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Model of a GLONASS-K satellite
|Mission duration||10 years|
Uragan-K1 No. 12L
|Launch mass||935 kilograms (2,061 lb)|
|Start of mission|
|Launch date||30 November 2014, 21:52:26UTC|
|Launch site||Plesetsk 43/4|
Kosmos 2501 (Russian: Космос 2501 meaning Cosmos 2501), also known as Glonass-K1 No.12L is a Russian navigation satellite which was launched in 2014. The second Glonass-K satellite to be launched, it is the second of two Glonass-K1 spacecraft which will serve as prototypes for the operational Glonass-K2 spacecraft.
Kosmos 2501 is a 935 kilograms (2,061 lb) satellite, which was built by ISS Reshetnev based on the Ekspress-1000A satellite bus. The spacecraft has three-axis stabilisation to keep it in the correct orientation, and will broadcast signals in the L1, L2 and L3 navigation bands for Russian military and commercial users. In addition to its navigation payloads, the satellite also carries a Cospas-Sarsat search and rescue payload.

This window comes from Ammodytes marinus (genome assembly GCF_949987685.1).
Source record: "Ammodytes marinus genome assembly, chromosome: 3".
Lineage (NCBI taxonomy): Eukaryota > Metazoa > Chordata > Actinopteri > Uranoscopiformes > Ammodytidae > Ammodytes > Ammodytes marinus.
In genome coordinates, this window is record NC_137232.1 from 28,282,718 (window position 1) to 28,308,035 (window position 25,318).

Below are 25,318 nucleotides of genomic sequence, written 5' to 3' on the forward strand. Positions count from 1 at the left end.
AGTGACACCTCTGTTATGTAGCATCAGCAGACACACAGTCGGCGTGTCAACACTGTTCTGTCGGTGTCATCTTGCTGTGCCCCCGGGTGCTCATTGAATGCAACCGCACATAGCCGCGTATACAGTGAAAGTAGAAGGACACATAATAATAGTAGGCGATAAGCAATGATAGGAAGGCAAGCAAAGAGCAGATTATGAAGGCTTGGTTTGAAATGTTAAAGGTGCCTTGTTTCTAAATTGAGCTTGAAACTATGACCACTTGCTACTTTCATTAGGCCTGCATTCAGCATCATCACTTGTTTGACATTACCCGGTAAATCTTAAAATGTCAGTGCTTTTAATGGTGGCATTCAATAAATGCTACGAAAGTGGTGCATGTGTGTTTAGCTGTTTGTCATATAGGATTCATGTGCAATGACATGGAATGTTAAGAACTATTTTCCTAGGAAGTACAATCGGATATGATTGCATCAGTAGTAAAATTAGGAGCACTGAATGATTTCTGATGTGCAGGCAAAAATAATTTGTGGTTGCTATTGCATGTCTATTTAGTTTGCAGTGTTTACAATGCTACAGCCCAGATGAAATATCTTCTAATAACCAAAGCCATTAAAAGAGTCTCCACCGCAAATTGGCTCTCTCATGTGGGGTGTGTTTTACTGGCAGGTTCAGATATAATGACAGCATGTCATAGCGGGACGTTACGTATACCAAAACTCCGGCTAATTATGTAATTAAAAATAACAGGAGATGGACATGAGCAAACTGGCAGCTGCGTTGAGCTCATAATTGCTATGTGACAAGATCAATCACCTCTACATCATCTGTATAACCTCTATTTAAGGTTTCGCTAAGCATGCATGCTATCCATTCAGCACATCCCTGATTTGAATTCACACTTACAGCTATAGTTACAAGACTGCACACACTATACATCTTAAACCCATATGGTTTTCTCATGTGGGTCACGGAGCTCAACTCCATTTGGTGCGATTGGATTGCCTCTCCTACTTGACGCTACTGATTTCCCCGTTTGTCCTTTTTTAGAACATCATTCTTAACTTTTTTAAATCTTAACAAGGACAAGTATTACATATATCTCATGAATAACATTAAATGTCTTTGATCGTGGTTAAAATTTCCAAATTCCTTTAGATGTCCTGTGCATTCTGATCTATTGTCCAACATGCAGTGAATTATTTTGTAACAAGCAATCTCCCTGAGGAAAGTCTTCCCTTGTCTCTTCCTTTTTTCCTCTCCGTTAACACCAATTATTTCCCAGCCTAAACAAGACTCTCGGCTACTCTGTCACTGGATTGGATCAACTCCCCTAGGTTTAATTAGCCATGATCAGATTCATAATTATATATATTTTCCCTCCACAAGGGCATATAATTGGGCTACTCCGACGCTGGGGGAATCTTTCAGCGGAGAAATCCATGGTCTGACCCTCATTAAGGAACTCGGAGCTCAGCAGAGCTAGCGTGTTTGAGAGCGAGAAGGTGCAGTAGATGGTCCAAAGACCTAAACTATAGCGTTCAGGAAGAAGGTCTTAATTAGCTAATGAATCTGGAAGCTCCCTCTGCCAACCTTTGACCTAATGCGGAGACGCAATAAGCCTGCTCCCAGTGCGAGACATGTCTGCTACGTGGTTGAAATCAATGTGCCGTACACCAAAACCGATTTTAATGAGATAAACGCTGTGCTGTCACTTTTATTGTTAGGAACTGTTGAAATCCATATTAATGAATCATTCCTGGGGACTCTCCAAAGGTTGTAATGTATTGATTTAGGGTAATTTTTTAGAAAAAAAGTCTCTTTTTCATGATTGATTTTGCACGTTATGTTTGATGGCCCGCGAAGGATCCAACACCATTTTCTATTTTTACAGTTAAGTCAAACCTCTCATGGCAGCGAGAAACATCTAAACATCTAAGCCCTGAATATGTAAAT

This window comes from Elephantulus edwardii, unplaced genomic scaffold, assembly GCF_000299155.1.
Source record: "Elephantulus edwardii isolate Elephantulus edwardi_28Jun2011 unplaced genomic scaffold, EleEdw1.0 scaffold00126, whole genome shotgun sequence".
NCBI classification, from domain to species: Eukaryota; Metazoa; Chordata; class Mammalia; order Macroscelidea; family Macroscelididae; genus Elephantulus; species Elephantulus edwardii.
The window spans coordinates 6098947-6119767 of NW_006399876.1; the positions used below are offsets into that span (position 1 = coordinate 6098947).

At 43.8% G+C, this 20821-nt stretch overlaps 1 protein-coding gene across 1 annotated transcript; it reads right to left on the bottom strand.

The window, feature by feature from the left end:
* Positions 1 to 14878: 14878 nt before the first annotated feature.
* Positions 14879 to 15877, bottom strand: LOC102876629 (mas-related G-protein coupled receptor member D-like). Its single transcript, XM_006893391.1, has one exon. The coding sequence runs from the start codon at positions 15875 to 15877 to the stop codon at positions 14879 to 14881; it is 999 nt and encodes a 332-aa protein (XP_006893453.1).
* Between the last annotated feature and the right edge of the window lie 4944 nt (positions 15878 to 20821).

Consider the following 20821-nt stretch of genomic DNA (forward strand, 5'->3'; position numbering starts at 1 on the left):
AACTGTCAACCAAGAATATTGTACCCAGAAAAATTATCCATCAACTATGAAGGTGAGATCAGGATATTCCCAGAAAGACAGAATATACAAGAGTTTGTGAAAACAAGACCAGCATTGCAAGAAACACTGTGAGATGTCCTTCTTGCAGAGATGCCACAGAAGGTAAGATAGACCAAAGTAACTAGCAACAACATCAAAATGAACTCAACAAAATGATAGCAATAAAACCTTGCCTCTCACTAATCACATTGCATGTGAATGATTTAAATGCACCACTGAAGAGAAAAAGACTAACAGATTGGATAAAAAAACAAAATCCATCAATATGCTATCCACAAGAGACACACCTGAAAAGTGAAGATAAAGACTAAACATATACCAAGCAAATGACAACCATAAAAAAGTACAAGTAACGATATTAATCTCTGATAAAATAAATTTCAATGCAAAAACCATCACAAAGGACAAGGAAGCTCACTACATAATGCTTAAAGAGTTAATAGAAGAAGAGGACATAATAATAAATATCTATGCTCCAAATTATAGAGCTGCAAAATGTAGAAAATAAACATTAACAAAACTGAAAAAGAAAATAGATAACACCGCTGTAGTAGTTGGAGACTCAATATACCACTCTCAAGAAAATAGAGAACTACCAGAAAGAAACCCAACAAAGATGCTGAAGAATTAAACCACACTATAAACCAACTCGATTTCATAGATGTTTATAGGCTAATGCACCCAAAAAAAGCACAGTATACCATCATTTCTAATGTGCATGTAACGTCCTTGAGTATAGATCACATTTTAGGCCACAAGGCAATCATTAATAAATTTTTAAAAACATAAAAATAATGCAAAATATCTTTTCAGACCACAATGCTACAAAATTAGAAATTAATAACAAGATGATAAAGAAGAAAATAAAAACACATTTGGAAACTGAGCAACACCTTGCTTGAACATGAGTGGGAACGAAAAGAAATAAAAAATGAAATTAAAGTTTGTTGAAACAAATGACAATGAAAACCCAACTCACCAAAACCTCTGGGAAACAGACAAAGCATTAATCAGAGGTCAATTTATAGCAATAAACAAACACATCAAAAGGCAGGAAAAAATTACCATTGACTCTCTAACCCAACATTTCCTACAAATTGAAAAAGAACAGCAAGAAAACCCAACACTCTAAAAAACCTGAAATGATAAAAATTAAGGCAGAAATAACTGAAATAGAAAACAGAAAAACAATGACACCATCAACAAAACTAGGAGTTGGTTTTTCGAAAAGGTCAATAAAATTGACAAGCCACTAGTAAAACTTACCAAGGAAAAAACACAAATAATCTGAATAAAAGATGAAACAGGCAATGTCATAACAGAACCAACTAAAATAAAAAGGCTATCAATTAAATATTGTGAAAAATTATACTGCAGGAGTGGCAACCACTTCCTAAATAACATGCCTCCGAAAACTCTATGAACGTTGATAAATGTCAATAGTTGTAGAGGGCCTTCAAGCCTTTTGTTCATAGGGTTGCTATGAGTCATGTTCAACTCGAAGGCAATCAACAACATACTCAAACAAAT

The satellite is located in a medium Earth orbit with an apogee of 19,279 kilometres (11,979 mi), a perigee of 19,715 kilometres (12,250 mi), and 64.8 degrees of inclination. It is equipped with two solar panels to generate power, and is expected to remain in service for ten years.
Kosmos 2501 was launched from Site 43/4 at the Plesetsk Cosmodrome in northwest Russia. A Soyuz-2.1b carrier rocket with a Fregat upper stage was used to perform the launch, which took place at 21:52:26 UTC on 30 November 2014. The launch successfully placed the satellite into a Medium Earth orbit. It subsequently received its Kosmos designation, and the international designator 2014-075A. The United States Space Command assigned it the Satellite Catalog Number 40315.
- McDowell, Jonathan. "Satellite Catalog". Jonathan's Space Page. Retrieved 30 November 2014.
- Krebs, Gunter. "Uragan-K1 (GLONASS-K1)". Gunter's Space Page. Retrieved 30 November 2014.
- McDowell, Jonathan. "Jonathan's Space Report Issue 706". Jonathan's Space Report. Retrieved 30 November 2014.
- Zak, Anatoly. "GLONASS-K No. 12 satellite". RussianSpaceWeb. Retrieved 30 November 2014.
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